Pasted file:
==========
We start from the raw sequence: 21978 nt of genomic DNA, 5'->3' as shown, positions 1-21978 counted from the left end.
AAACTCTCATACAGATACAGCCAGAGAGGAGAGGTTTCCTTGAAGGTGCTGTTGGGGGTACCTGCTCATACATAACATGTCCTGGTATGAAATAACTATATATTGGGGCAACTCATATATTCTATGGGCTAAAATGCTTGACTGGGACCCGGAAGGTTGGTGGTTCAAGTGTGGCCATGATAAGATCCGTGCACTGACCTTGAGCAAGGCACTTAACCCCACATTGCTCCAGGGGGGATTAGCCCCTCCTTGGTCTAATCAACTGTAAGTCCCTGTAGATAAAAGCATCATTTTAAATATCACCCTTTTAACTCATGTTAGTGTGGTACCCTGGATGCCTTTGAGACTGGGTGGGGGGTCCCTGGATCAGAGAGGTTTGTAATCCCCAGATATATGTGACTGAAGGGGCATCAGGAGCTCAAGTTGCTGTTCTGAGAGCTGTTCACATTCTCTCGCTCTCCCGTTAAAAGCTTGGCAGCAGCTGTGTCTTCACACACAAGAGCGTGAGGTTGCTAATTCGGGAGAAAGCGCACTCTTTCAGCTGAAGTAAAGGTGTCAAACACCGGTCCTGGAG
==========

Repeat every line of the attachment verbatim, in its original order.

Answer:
We start from the raw sequence: 21978 nt of genomic DNA, 5'->3' as shown, positions 1-21978 counted from the left end.
AAACTCTCATACAGATACAGCCAGAGAGGAGAGGTTTCCTTGAAGGTGCTGTTGGGGGTACCTGCTCATACATAACATGTCCTGGTATGAAATAACTATATATTGGGGCAACTCATATATTCTATGGGCTAAAATGCTTGACTGGGACCCGGAAGGTTGGTGGTTCAAGTGTGGCCATGATAAGATCCGTGCACTGACCTTGAGCAAGGCACTTAACCCCACATTGCTCCAGGGGGGATTAGCCCCTCCTTGGTCTAATCAACTGTAAGTCCCTGTAGATAAAAGCATCATTTTAAATATCACCCTTTTAACTCATGTTAGTGTGGTACCCTGGATGCCTTTGAGACTGGGTGGGGGGTCCCTGGATCAGAGAGGTTTGTAATCCCCAGATATATGTGACTGAAGGGGCATCAGGAGCTCAAGTTGCTGTTCTGAGAGCTGTTCACATTCTCTCGCTCTCCCGTTAAAAGCTTGGCAGCAGCTGTGTCTTCACACACAAGAGCGTGAGGTTGCTAATTCGGGAGAAAGCGCACTCTTTCAGCTGAAGTAAAGGTGTCAAACACCGGTCCTGGAG